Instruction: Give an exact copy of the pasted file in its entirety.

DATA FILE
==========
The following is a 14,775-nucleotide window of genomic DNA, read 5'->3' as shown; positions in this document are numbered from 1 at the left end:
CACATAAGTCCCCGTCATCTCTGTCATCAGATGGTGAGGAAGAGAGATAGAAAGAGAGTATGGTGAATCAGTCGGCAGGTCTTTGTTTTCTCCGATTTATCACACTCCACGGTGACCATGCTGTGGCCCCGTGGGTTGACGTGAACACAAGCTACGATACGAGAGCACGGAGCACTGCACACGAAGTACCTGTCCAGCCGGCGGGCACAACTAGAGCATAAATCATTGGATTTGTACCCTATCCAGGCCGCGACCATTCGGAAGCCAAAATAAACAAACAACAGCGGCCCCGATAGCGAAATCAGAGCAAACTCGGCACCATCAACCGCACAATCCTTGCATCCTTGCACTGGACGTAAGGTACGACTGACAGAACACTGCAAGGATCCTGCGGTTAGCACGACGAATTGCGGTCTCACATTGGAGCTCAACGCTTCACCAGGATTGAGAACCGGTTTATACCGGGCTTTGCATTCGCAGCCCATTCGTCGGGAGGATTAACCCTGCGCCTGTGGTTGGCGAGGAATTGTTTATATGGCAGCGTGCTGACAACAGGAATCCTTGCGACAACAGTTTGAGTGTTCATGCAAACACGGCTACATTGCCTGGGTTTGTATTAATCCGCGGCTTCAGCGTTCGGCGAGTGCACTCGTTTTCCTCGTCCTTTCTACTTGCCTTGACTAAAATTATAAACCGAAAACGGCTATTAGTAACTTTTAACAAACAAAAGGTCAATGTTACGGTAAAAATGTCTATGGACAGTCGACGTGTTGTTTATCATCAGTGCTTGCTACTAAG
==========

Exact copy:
The following is a 14,775-nucleotide window of genomic DNA, read 5'->3' as shown; positions in this document are numbered from 1 at the left end:
CACATAAGTCCCCGTCATCTCTGTCATCAGATGGTGAGGAAGAGAGATAGAAAGAGAGTATGGTGAATCAGTCGGCAGGTCTTTGTTTTCTCCGATTTATCACACTCCACGGTGACCATGCTGTGGCCCCGTGGGTTGACGTGAACACAAGCTACGATACGAGAGCACGGAGCACTGCACACGAAGTACCTGTCCAGCCGGCGGGCACAACTAGAGCATAAATCATTGGATTTGTACCCTATCCAGGCCGCGACCATTCGGAAGCCAAAATAAACAAACAACAGCGGCCCCGATAGCGAAATCAGAGCAAACTCGGCACCATCAACCGCACAATCCTTGCATCCTTGCACTGGACGTAAGGTACGACTGACAGAACACTGCAAGGATCCTGCGGTTAGCACGACGAATTGCGGTCTCACATTGGAGCTCAACGCTTCACCAGGATTGAGAACCGGTTTATACCGGGCTTTGCATTCGCAGCCCATTCGTCGGGAGGATTAACCCTGCGCCTGTGGTTGGCGAGGAATTGTTTATATGGCAGCGTGCTGACAACAGGAATCCTTGCGACAACAGTTTGAGTGTTCATGCAAACACGGCTACATTGCCTGGGTTTGTATTAATCCGCGGCTTCAGCGTTCGGCGAGTGCACTCGTTTTCCTCGTCCTTTCTACTTGCCTTGACTAAAATTATAAACCGAAAACGGCTATTAGTAACTTTTAACAAACAAAAGGTCAATGTTACGGTAAAAATGTCTATGGACAGTCGACGTGTTGTTTATCATCAGTGCTTGCTACTAAG